Over time, in his cookbooks, and on his TV series, Jacques Pépin has taught people how to cook simple, fully flavored dishes--food that reflects his French training while embracing American informality. Jacques Pépin: Fast Food My Way
takes this approach one step further by providing 100-plus recipes for a wide range of delicious, meant-to-be fast dishes. These include Stuffed Scallops on Mushroom Rice; Chicken Breasts on Mashed Cauliflower with Red Salsa; Pasta, Ham, and Vegetable Gratin; and Apple, Pecan, and Apricot Crumble. The "my way" of the title can mean the use of time-saving tools (Pépin uses pressure cookers to achieve easy stews like his beef short-rib, mushroom, and potato dish) and convenience foods (canned black bean soup or sweet potatoes for new soup versions). Generally, though, the Pépin approach emphasizes the use of foods that are themselves quickly cooked, like chicken breasts or beef fillet and that can be made flavorful with equally fast-to-fix accompaniments, like his salsa mayonnaise or his tomato-olive sauce.
Fast is, of course, a relative term, and readers will find more than a few dishes in the book that may require more time or attention than they're willing to spend on a daily basis. But overall, the book offers enough easily made recipes, and super-time-saving formulas, like Instant Vegetable Soup, to make it a true cooking resource. --Arthur Boehm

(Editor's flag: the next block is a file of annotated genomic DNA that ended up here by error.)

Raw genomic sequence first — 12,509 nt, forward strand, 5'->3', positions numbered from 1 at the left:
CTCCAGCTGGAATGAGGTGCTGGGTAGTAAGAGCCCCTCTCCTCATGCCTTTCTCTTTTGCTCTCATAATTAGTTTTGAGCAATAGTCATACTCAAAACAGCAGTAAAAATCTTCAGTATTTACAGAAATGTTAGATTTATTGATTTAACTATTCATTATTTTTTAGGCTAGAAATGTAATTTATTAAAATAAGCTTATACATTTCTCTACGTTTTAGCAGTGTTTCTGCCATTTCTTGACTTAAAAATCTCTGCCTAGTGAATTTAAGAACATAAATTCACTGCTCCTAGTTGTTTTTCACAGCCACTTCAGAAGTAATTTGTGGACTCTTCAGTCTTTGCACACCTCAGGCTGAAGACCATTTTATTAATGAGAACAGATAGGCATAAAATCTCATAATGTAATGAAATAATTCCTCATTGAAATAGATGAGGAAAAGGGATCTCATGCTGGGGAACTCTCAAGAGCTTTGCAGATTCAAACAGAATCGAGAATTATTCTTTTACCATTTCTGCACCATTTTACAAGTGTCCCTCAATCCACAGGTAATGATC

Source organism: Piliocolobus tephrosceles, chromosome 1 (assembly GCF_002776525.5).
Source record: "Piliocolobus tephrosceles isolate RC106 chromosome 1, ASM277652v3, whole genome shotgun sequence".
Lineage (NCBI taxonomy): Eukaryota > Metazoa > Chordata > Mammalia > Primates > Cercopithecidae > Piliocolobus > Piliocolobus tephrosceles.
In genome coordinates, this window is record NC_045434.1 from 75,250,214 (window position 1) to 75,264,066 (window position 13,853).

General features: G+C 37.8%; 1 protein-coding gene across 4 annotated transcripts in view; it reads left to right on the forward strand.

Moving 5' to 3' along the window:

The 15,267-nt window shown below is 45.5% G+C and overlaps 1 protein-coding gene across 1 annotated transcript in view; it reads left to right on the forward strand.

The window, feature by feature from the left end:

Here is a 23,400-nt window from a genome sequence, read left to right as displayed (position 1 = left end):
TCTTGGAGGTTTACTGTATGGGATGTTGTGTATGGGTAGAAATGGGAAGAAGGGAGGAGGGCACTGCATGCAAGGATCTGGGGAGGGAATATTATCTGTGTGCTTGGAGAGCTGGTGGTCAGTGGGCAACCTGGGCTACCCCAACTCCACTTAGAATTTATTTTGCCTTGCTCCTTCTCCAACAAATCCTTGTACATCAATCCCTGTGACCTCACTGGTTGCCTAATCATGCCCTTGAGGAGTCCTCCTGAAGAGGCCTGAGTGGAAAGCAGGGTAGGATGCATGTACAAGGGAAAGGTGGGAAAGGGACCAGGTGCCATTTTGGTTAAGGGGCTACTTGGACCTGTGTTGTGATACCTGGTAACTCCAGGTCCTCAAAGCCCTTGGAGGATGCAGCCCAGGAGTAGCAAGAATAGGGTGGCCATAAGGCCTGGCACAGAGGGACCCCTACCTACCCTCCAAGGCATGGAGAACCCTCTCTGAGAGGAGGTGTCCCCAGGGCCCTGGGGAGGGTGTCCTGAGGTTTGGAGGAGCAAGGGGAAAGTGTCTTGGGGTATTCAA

From Publishers Weekly
Longtime fans of Pepin may cherish their copies of La Méthode
, a gorgeously lush cookbook that devotes pages to his elaborate knife technique. But no one can accuse Pepin of falling behind the times. If the great French chef and popular peer to the late Julia Child misses the days of food as elaborate edible sculpture, he's keeping it to himself, cheerfully hosting a PBS series (Fast Food My Way
) and now penning this companion book. "More often than not, I prefer simple, straightforward food that can be prepared quickly," Pepin swears, and most of the recipes stick to that statement, sometimes to excess: recipes that do little more than suggest readers add boiling water to couscous or try microwaving their potato probably add little to the repertoire of even minimally experienced chefs. The cookbook's best sections take traditional French food—braised endive, beef stew—and show readers how to skip steps to achieve a different but similarly pleasing result. Although Pepin has always packaged himself brilliantly, some of his recipe names could use a redesign: Soupy Rice and Peas hardly stimulates the appetite, and Tomato Tartare with Tomato Water Sauce actively turns it off. Other charming recipes, however, invoke the same aspirational lifestyle that older, elaborate cookbooks do, but with a different spin: Pepin says his recipe for Banana Bourbon Coupe was just something he whipped up one afternoon fresh off the slopes, making the best of the few ingredients on hand. French cooking, Pepin reminds us, is not just a matter of technique; it's a matter of chic.
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